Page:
Here's the link to his Pith in the Wind post hosted by the Nashville Scene. You'll want to read the rest.

(Remember, I consider the Scene to be an adult publication. You never know what ad will appear in the sidebar to be forwarned.)

Saturday, December 02, 2006

Consider all the calls

A comment at the City Paper regarding the balanced calendar shouldn't be overlooked. "dec" reminded folks that a huge number calls were 'answered' but no vote was recorded. "dec" is correct in stating that if the balanced calendar was an important issue to them they most likely would have voted for it. The fact that they didn't vote for it shouldn't be hidden in a shuffle of the numbers thrown out in the Friday news dump. So here's a chart showing all the calls and all the responses as reported by MNPS for another, and important, perspective.

Friday, December 01, 2006

Balanced Calendar

Here's the .pdf of the MNPS calendar survey broken down various ways: family, staff, teacher, elementary, middle, high, cluster...

While the total response was 48 to 42% the more important response by families was 45 to 44%. Couple that with the staff preference that was nearly as close (45 to 47%) and there is good reason to wait. This just too close to make such a radical change without specific evidence that the change will actually benefit the children and their families. I suggest proponents come back when they have reliable data that shows this change will be an improvement in the lives of children.

The McGavock cluster was far more in favor of a balanced calendar than any other: 54 to 36%.

Faculty preference was solidly behind the balanced calendar. 71 to 25%. (We don't yet know if those were just MNEA members that voted or if every teacher got a vote.)

Balanced wins--again

The results are in. The balanced calendar wins in this attempt at determining the preferences of families using the Metropolitan Nashville Public Schools. Remember this attempt to set the 2008-2009 calendar must still be voted on by the MNPS Board of Education. That's scheduled for December 12.

Next to weigh in--the Chamber of Commerce, the TEA and the SEIU, et al.

While the press release points folks to the MNPS website--I don't see any comprehensive information there yet.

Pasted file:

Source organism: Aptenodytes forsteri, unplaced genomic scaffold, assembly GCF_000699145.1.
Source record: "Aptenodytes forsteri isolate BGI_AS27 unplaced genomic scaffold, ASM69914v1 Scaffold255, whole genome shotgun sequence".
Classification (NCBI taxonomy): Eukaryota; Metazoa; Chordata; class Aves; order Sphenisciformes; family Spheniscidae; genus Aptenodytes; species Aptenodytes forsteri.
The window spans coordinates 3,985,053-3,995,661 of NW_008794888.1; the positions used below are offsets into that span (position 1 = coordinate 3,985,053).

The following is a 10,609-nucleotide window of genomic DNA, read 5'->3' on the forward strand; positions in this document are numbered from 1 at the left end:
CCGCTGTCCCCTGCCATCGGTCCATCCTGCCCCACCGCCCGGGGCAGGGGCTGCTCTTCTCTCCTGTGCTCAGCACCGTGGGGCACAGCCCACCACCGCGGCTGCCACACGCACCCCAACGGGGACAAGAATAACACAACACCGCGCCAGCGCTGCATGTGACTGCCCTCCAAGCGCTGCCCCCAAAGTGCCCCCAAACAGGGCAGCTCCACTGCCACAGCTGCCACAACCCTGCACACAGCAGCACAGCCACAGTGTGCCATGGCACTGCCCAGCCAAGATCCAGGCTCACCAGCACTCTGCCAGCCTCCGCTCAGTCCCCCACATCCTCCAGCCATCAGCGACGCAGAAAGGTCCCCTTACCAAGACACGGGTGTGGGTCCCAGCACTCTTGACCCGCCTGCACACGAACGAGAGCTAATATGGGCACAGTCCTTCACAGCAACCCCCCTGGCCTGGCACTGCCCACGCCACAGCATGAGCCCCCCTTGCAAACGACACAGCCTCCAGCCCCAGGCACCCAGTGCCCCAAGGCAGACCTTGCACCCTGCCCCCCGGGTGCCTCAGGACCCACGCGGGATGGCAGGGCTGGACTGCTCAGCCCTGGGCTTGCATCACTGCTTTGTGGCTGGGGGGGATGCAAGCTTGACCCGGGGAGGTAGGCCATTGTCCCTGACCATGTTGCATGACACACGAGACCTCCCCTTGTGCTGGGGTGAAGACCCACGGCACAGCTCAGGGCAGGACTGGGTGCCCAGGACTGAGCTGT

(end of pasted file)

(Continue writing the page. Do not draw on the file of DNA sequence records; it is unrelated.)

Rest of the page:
Contact: Woody McMillin
(615) 259-8405

MNPS releases results of calendar survey

NASHVILLE, Tenn. (Dec. 1, 2006) – Metro Schools today released results of its telephone survey of families and staff regarding their calendar preference for the 2008-2009 school year.

MNPS provided three opportunities for families and staff to vote – Nov. 16, Nov. 17 and Nov. 20. In addition to calls to English-speaking families, the survey was recorded and issued in Spanish. After a home was designated as having received the survey call by a household member answering the phone, that number was not called again. Homes where calls were unanswered or answered by machine were redialed on the second and third nights.

Because the district’s call-home system automatically sorts phone numbers to eliminate duplicates, homes with multiple employees and/or students were called just once. MNPS has a total of 58,945 “unique” telephone numbers associated with staff and students of the district. For survey purposes, this also allowed MNPS to peg one vote per family.

During the three-night period of the telephone survey, MNPS made 95,814 total calls to its 58,945 unique phone numbers. A person answered the survey call at 42,215 homes. Of those 42,215 calls, a total of 23,000 households choose to register a calendar preference while 19,215 chose not to respond. It is important to note these 19,215 were logged as "no response" because they listened to the entire message or a large portion of the message before disconnecting from the call.

The overall survey results show:
Balanced 11,216 48.8%
Traditional 9,655 42.0%
No Preference 2,129 9.3%
Note: percentage affected by rounding

Results have also been sorted based on preferences by families, faculty, staff, tier and cluster. Complete charts are posted on the school district’s website,

These survey results will be included as information for members of the Board of Education to consider as they decide which school calendar to adopt for the 2008-2009 school year. That discussion is set to go before the Board at its Dec. 12 meeting.

This is the second time the district has polled families regarding their school calendar preference. A paper ballot survey conducted in December 2005 yielded 10,942 family responses, with 43% preferring balanced, 38% preferring traditional and 19% having no calendar preference.

Metro Nashville Public Schools provide a range of educational opportunities to nearly 74,000 students in Nashville and Davidson County. The governing body for MNPS is the Metropolitan Nashville and Davidson County Board of Public Education, a nine-member group elected by residents of Metropolitan Nashville. For more information, please visit